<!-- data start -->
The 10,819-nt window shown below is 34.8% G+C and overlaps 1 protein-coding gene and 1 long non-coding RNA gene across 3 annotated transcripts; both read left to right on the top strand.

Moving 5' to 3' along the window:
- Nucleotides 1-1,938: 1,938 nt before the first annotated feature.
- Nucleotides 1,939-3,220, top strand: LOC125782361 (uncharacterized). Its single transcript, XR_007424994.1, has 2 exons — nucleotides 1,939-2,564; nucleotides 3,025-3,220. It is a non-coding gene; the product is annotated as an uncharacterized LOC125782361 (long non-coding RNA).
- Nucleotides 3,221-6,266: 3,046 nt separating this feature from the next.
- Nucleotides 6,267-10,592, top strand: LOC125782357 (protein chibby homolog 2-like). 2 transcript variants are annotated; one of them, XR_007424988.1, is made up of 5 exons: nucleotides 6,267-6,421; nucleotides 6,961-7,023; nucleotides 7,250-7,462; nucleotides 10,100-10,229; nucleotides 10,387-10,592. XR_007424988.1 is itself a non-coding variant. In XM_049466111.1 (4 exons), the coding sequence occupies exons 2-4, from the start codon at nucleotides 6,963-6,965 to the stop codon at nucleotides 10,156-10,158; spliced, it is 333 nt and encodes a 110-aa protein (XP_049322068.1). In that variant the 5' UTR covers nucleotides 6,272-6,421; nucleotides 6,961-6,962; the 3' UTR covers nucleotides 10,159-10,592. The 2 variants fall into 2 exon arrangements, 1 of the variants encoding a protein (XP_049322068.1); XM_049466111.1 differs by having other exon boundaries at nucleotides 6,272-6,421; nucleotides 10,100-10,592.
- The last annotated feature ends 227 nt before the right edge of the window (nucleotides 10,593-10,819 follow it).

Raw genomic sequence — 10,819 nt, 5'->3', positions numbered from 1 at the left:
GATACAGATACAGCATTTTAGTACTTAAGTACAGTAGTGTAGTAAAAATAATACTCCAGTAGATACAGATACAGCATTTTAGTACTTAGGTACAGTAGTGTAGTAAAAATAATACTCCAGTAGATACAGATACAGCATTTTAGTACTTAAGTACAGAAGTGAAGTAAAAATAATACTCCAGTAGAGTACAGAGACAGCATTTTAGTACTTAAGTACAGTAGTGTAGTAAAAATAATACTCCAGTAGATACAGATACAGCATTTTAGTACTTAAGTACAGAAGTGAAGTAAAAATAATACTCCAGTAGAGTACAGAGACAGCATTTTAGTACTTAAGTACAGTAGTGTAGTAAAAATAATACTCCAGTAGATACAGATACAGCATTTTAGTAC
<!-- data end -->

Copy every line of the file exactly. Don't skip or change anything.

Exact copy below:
The 10,819-nt window shown below is 34.8% G+C and overlaps 1 protein-coding gene and 1 long non-coding RNA gene across 3 annotated transcripts; both read left to right on the top strand.

Moving 5' to 3' along the window:
- Nucleotides 1-1,938: 1,938 nt before the first annotated feature.
- Nucleotides 1,939-3,220, top strand: LOC125782361 (uncharacterized). Its single transcript, XR_007424994.1, has 2 exons — nucleotides 1,939-2,564; nucleotides 3,025-3,220. It is a non-coding gene; the product is annotated as an uncharacterized LOC125782361 (long non-coding RNA).
- Nucleotides 3,221-6,266: 3,046 nt separating this feature from the next.
- Nucleotides 6,267-10,592, top strand: LOC125782357 (protein chibby homolog 2-like). 2 transcript variants are annotated; one of them, XR_007424988.1, is made up of 5 exons: nucleotides 6,267-6,421; nucleotides 6,961-7,023; nucleotides 7,250-7,462; nucleotides 10,100-10,229; nucleotides 10,387-10,592. XR_007424988.1 is itself a non-coding variant. In XM_049466111.1 (4 exons), the coding sequence occupies exons 2-4, from the start codon at nucleotides 6,963-6,965 to the stop codon at nucleotides 10,156-10,158; spliced, it is 333 nt and encodes a 110-aa protein (XP_049322068.1). In that variant the 5' UTR covers nucleotides 6,272-6,421; nucleotides 6,961-6,962; the 3' UTR covers nucleotides 10,159-10,592. The 2 variants fall into 2 exon arrangements, 1 of the variants encoding a protein (XP_049322068.1); XM_049466111.1 differs by having other exon boundaries at nucleotides 6,272-6,421; nucleotides 10,100-10,592.
- The last annotated feature ends 227 nt before the right edge of the window (nucleotides 10,593-10,819 follow it).

Raw genomic sequence — 10,819 nt, 5'->3', positions numbered from 1 at the left:
GATACAGATACAGCATTTTAGTACTTAAGTACAGTAGTGTAGTAAAAATAATACTCCAGTAGATACAGATACAGCATTTTAGTACTTAGGTACAGTAGTGTAGTAAAAATAATACTCCAGTAGATACAGATACAGCATTTTAGTACTTAAGTACAGAAGTGAAGTAAAAATAATACTCCAGTAGAGTACAGAGACAGCATTTTAGTACTTAAGTACAGTAGTGTAGTAAAAATAATACTCCAGTAGATACAGATACAGCATTTTAGTACTTAAGTACAGAAGTGAAGTAAAAATAATACTCCAGTAGAGTACAGAGACAGCATTTTAGTACTTAAGTACAGTAGTGTAGTAAAAATAATACTCCAGTAGATACAGATACAGCATTTTAGTAC